Page Number: 2009 02 17
Extract Date: 1960's

Want to find out about my father

I have been trying to get to know about Zanzibar a lot these days, I do not know why.

Maybe because, I was born in Zanzibar, as per my documents, in 1953,but as per my parents, 1955;in the month of September.

It does not matter, the only thing is that, I remember slightly of Shaikh Khalifa dying and being buried, as well as Shaikh Abdulla, who did not reign for long; and then came Shaikh Jamshid or Sayyed Jamshid, as we called him , in 1963, I think. Since I open my eyes, my father, the late Ali Redha Nathani, was in Politics, he was in the group of ZNP. I do know that some time or the other, he was a MP; and we used to live in the same house as Shaikh Shamte, if I am not mistaken, was a Minister of something or the other.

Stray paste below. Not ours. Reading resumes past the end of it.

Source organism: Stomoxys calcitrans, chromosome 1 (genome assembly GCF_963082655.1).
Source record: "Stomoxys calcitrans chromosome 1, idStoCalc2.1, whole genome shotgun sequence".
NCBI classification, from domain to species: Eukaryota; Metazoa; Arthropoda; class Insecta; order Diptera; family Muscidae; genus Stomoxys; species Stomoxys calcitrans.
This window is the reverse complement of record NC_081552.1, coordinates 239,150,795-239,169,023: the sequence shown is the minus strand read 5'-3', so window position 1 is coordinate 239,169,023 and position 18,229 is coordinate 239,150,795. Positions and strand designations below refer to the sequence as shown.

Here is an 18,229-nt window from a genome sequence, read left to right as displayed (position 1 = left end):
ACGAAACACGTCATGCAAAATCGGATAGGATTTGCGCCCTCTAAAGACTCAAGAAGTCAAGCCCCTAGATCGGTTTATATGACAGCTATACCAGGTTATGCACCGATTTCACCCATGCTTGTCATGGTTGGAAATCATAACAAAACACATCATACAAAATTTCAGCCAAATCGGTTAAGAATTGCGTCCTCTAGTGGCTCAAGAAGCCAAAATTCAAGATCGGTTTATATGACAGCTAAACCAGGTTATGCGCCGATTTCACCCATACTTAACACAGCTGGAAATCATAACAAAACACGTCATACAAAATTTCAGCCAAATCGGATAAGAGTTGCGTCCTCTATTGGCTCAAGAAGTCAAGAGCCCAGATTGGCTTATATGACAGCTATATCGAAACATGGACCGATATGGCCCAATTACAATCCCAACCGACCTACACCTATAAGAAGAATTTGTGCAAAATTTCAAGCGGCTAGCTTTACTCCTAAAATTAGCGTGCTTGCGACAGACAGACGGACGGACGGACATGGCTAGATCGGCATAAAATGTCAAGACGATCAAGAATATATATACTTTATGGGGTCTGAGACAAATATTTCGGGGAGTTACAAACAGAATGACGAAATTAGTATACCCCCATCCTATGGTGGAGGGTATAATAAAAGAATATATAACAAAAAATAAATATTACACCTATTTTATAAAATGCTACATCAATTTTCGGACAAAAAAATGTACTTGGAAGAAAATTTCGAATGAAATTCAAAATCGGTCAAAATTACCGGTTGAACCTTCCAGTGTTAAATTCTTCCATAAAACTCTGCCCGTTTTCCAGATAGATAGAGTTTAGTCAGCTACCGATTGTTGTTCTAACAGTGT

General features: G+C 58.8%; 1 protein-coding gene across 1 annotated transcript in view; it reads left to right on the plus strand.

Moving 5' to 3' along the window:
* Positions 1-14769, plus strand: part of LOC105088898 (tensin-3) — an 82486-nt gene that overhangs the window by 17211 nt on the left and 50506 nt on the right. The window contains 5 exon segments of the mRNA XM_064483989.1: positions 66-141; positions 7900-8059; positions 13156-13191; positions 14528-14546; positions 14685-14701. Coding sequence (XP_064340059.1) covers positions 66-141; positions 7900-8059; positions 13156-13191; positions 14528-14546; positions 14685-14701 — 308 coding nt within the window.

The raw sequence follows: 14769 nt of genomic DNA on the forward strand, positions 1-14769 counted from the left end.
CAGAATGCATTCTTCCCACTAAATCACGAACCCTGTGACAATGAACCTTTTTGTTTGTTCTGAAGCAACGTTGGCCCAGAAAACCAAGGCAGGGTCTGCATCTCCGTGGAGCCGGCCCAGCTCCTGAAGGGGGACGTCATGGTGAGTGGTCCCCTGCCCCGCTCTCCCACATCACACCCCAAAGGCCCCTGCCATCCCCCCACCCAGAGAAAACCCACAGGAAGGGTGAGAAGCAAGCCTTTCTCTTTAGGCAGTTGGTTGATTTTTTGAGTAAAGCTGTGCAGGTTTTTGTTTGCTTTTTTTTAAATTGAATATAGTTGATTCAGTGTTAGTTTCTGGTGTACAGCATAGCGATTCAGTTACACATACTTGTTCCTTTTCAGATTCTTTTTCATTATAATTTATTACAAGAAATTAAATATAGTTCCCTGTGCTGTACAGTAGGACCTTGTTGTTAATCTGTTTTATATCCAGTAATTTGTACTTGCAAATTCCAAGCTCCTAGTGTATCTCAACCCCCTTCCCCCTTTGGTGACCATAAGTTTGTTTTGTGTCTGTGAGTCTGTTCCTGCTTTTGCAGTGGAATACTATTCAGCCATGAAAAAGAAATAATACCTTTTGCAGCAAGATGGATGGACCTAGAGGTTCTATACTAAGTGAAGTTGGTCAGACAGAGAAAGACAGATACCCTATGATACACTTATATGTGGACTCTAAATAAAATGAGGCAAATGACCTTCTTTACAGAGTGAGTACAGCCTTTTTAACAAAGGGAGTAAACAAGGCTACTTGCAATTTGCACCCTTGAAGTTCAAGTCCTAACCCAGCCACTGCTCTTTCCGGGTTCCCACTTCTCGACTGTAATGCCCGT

After the Revolution, my father was thrown to Prison as a Political Prisoner and served four or five years of the intial ten years sentenced handed down to him; and then we moved to Dar, and after that to Dubai, where my father died shortly after moving to Dubai.

I have been searching the web and going crazy , there are many pictures,of and mentions of Shamte, Ali Mohsin and all others, but I do not see a single name of my father, he was an important person, we used to go to the Palace and I remember sitting down on Sayyid Jamshid's laps, his daughter and me were same or nearly same age and we used to play together, his wife, who was Maleka then, used to like my mother's food and she used to cook a lot and send them, so how come I do not see any pictures of him , can u pls. help me find them?

Thanks

Sukayna

Extract ID: 5967

See also

Map and Guide to Tanzania